Discover cultural and historical attractions in sector 5
Address: Blvd. Mihail Kogălniceanu no. 70-72, 5th district of Bucharest.
The current building of the National Opera was built in 1953, following the plans of the Romanian architect Octav Doicescu. Currently, the building is on the list of historical monuments in Bucharest.
Initially, the institution was called the Theater of Opera and Ballet. The current building of the National Opera was inaugurated on January 9, 1954, and its first opera performance was The Queen of Spades, by Piotr Ilyich Tchaikovsky.
The facade of the building has a portico with three arches decorated with two bas-reliefs, one depicting an opera scene (created by the sculptors Zoe Băicoianu and Boris Caragea), and the other, the flight of ballerinas (the signature of the Romanian sculptor Ion Vlad). Three access doors allow the public to enter the lavish lobby, structured on two levels. The performance hall has a capacity of 952 seats, being lit by a spectacular chandelier with 100 gilded crystal arms.
Not many know that on the top floor of the building is the Opera Museum, a multifunctional space that hosts cultural events, book launches, exhibitions, conferences etc.
On the lawn in front of the National Opera stands the bronze statue, representation of the great composer George Enescu (1881 – 1955), created by the monumentalist sculptor Ion Jalea, and the bust of the composer Gheorghe Stephănescu (1843 – 1925), the founder of the Romanian National Opera.
Maybe you didn’t know, but in order to assist at the spectacles held in the National Opera you need to follow the smart casual dress code.
Located in the 5th district of Bucharest, the Cotroceni neighborhood is famous for its historical monuments and houses with exceptional architecture. The area encompasses important places of the Capital, such as the Cotroceni Palace and the Cotroceni National Museum, the Carol Davila University of Medicine and Pharmacy (designed by Louis Blanc in the Beaux-Arts style), the National Opera, the Church of Saint Elefterie, the House of General Cezar Golici, the house in Moorish-Florentine style Carol Gagel, Romniceanu Park with Romniceanu Stairs etc.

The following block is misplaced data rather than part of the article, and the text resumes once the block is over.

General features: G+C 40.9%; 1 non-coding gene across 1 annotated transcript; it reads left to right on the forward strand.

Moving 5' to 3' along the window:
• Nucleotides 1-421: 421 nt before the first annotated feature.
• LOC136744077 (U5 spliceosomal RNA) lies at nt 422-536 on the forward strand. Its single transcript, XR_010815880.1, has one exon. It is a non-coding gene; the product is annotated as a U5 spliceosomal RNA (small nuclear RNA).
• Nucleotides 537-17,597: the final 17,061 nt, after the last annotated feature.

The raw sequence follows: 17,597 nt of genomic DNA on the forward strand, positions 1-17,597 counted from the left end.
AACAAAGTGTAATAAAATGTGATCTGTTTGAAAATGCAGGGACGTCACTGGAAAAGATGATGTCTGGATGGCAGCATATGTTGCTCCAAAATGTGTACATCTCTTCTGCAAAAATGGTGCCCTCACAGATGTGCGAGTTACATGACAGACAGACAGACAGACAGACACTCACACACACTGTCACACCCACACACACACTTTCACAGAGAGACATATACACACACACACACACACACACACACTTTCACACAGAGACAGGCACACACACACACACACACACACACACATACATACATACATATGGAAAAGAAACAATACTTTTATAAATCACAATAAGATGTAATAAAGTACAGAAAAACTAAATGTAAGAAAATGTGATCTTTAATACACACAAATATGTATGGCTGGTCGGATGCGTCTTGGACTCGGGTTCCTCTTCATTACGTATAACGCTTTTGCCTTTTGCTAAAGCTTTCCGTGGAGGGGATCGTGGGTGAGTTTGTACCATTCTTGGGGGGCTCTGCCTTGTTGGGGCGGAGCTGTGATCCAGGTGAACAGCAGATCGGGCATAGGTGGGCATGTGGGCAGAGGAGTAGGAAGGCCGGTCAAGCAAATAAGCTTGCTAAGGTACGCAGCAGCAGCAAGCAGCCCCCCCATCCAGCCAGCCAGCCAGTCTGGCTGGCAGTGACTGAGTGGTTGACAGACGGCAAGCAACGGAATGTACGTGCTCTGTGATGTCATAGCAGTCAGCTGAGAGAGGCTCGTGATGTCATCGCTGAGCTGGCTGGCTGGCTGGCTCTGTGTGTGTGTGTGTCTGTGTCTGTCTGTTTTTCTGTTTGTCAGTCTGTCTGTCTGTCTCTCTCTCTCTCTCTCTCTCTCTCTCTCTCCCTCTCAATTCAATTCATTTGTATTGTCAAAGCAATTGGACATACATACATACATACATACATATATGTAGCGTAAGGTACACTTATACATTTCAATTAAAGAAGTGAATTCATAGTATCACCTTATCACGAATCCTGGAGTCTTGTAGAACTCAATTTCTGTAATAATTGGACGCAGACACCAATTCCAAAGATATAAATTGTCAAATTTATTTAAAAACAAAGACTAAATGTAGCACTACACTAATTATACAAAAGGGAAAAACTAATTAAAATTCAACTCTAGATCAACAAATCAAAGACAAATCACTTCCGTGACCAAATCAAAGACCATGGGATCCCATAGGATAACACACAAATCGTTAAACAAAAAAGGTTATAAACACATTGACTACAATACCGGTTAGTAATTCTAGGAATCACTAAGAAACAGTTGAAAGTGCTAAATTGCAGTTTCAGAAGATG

In the Cotroceni neighborhood lived many Romanian personalties, such as: Liviu Rebreanu, Marin Preda, Ion Barbu, Ion Minulescu.
Palace of Parliament – House of the People
Address: Izvor Street, no. 2 – 4, 5th district of Bucharest.
Located on the old Arsenalului Hill, the Palace of Parliament is framed by Izvor Street (west), boulevard Națiunile Unite (northwest), boulevard Libertății (east) and Calea 13 Septembrie (south).
The Palace of the Parliament was known before 1989 as the House of the Republic or the House of the People.
The construction is the second largest building in the world, after Pentagon. It is 84 meters high on the surface, 92 meters underground, with 9 levels on the surface and another 9 underground (of which only four are usable). Winding tunnels are underground, as well as two huge atomic shelters, because the dictator Nicolae Ceaușescu feared a nuclear confrontation during the Cold War. The building has an area of 330,000 square meters. The construction started in June 1984 and was planned to be finished 2 years later, but even today it is not fully completed.
The land on which the House of the People is now located was once the base of one of the largest neighborhoods in Bucharest, the Uranus District, often being compared to the Montmartre district in Paris.
The gigantic construction of the Palace of Parliament required 50,000 families to be evicted from their homes. The luckiest were moved to the suburbs of Bucharest, and the unluckiest were sent to other cities in Romania. It was a common practice under the communist time to demolish and separate families, so that people could not organize against the regime.
The construction of the palace involved 700 architects, 20,000 workers and 5,000 soldiers (to keep costs low). The chief architect was only 28 years old at the time, Anca Petrescu, and had just won a competition for the development of the city, a project initiated by Nicolae Ceaușescu after the earthquake from 1977.
The total costs were estimated in 2006 at about $3 billion. A lesser known fact is that Rupert Murdoch offered to buy the building in 1990 for $1 billion.
Since 1994 the Chamber of Deputies is also functions in the building. Since 2004 the Senate of Romania has also been located there. The Palace of Parliament hosts in its many halls and salons a whole variety of events, exhibitions, meetings etc.
The building has approximately 1,000 rooms, including 440 offices, over 30 halls and lounges, four restaurants, three libraries, two underground parking lots, a concert hall etc.
National Museum of Contemporary Art
M.N.A.C. was established in 2001, and in the beginning operated in the premises of the former Kalinderu foundation under the name Kalinderu Medialab. The museum was created through the union of the Contemporary Art Department of the National Art Museum of Romania (M.N.A.R.) with the National Office for Documentation and Art Exhibitions (O.N.D.E.A.).
In 2004 M.N.A.C. moved its main headquarters to Palace of Parliament.
The M.N.A.C. collection gathers over 7,000 art works dating from the post-war period and has a remarkable collection of photographic negatives, art catalogs, art publications etc.
M.N.A.C. Publishing House supports and promotes Romania’s cultural-artistic future, printing an average of 10 titles annually (monographs and exhibition catalogs).
Museum of the Palace of Parliament